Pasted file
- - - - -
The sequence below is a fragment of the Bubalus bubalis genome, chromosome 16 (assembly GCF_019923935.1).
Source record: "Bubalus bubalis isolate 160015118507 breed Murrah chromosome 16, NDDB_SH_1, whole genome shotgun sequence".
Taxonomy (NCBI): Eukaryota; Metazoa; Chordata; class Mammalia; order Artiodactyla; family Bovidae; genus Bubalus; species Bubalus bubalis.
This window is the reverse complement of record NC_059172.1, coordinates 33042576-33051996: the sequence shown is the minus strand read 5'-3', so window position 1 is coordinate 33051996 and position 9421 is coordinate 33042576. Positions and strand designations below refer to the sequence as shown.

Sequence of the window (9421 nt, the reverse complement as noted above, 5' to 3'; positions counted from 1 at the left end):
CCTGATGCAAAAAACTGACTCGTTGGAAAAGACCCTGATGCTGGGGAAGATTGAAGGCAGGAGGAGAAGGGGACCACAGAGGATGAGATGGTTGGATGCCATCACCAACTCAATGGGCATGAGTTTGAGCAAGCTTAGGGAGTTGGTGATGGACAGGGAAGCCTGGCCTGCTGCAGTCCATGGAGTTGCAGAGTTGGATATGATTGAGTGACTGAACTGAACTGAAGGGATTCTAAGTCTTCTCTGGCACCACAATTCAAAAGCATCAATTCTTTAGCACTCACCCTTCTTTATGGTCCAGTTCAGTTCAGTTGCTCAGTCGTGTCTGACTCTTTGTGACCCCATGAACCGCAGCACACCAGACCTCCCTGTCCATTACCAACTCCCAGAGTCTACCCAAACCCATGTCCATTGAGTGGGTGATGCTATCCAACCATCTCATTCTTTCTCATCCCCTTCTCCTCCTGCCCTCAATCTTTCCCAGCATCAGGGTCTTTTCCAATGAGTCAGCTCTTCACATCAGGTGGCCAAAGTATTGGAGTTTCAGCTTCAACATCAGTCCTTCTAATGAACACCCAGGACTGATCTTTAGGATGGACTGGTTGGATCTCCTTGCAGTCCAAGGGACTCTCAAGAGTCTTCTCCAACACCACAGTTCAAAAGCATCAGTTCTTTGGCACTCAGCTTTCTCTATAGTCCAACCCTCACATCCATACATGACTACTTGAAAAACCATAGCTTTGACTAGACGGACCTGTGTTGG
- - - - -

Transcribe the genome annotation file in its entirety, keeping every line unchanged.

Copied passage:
The sequence below is a fragment of the Bubalus bubalis genome, chromosome 16 (assembly GCF_019923935.1).
Source record: "Bubalus bubalis isolate 160015118507 breed Murrah chromosome 16, NDDB_SH_1, whole genome shotgun sequence".
Taxonomy (NCBI): Eukaryota; Metazoa; Chordata; class Mammalia; order Artiodactyla; family Bovidae; genus Bubalus; species Bubalus bubalis.
This window is the reverse complement of record NC_059172.1, coordinates 33042576-33051996: the sequence shown is the minus strand read 5'-3', so window position 1 is coordinate 33051996 and position 9421 is coordinate 33042576. Positions and strand designations below refer to the sequence as shown.

Sequence of the window (9421 nt, the reverse complement as noted above, 5' to 3'; positions counted from 1 at the left end):
CCTGATGCAAAAAACTGACTCGTTGGAAAAGACCCTGATGCTGGGGAAGATTGAAGGCAGGAGGAGAAGGGGACCACAGAGGATGAGATGGTTGGATGCCATCACCAACTCAATGGGCATGAGTTTGAGCAAGCTTAGGGAGTTGGTGATGGACAGGGAAGCCTGGCCTGCTGCAGTCCATGGAGTTGCAGAGTTGGATATGATTGAGTGACTGAACTGAACTGAAGGGATTCTAAGTCTTCTCTGGCACCACAATTCAAAAGCATCAATTCTTTAGCACTCACCCTTCTTTATGGTCCAGTTCAGTTCAGTTGCTCAGTCGTGTCTGACTCTTTGTGACCCCATGAACCGCAGCACACCAGACCTCCCTGTCCATTACCAACTCCCAGAGTCTACCCAAACCCATGTCCATTGAGTGGGTGATGCTATCCAACCATCTCATTCTTTCTCATCCCCTTCTCCTCCTGCCCTCAATCTTTCCCAGCATCAGGGTCTTTTCCAATGAGTCAGCTCTTCACATCAGGTGGCCAAAGTATTGGAGTTTCAGCTTCAACATCAGTCCTTCTAATGAACACCCAGGACTGATCTTTAGGATGGACTGGTTGGATCTCCTTGCAGTCCAAGGGACTCTCAAGAGTCTTCTCCAACACCACAGTTCAAAAGCATCAGTTCTTTGGCACTCAGCTTTCTCTATAGTCCAACCCTCACATCCATACATGACTACTTGAAAAACCATAGCTTTGACTAGACGGACCTGTGTTGG